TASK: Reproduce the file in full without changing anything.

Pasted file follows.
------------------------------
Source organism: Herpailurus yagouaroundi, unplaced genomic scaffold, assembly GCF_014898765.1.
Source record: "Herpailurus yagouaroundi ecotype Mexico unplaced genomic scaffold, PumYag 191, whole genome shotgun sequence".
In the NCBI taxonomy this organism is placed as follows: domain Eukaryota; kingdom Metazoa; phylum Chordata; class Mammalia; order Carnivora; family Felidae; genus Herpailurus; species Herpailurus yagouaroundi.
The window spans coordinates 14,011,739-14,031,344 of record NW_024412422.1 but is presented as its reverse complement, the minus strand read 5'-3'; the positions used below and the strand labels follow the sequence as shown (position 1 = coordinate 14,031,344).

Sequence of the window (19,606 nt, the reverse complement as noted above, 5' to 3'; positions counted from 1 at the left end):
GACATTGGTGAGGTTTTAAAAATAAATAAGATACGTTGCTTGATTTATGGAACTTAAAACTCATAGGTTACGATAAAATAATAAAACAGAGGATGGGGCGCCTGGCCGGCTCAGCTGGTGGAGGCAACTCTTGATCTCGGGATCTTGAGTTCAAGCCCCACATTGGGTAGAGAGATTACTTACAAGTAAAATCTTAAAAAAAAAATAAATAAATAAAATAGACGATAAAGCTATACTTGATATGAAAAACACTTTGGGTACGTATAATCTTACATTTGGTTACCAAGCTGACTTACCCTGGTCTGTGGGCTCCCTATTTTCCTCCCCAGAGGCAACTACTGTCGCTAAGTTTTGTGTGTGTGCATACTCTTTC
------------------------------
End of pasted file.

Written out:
Source organism: Herpailurus yagouaroundi, unplaced genomic scaffold, assembly GCF_014898765.1.
Source record: "Herpailurus yagouaroundi ecotype Mexico unplaced genomic scaffold, PumYag 191, whole genome shotgun sequence".
In the NCBI taxonomy this organism is placed as follows: domain Eukaryota; kingdom Metazoa; phylum Chordata; class Mammalia; order Carnivora; family Felidae; genus Herpailurus; species Herpailurus yagouaroundi.
The window spans coordinates 14,011,739-14,031,344 of record NW_024412422.1 but is presented as its reverse complement, the minus strand read 5'-3'; the positions used below and the strand labels follow the sequence as shown (position 1 = coordinate 14,031,344).

Sequence of the window (19,606 nt, the reverse complement as noted above, 5' to 3'; positions counted from 1 at the left end):
GACATTGGTGAGGTTTTAAAAATAAATAAGATACGTTGCTTGATTTATGGAACTTAAAACTCATAGGTTACGATAAAATAATAAAACAGAGGATGGGGCGCCTGGCCGGCTCAGCTGGTGGAGGCAACTCTTGATCTCGGGATCTTGAGTTCAAGCCCCACATTGGGTAGAGAGATTACTTACAAGTAAAATCTTAAAAAAAAAATAAATAAATAAAATAGACGATAAAGCTATACTTGATATGAAAAACACTTTGGGTACGTATAATCTTACATTTGGTTACCAAGCTGACTTACCCTGGTCTGTGGGCTCCCTATTTTCCTCCCCAGAGGCAACTACTGTCGCTAAGTTTTGTGTGTGTGCATACTCTTTC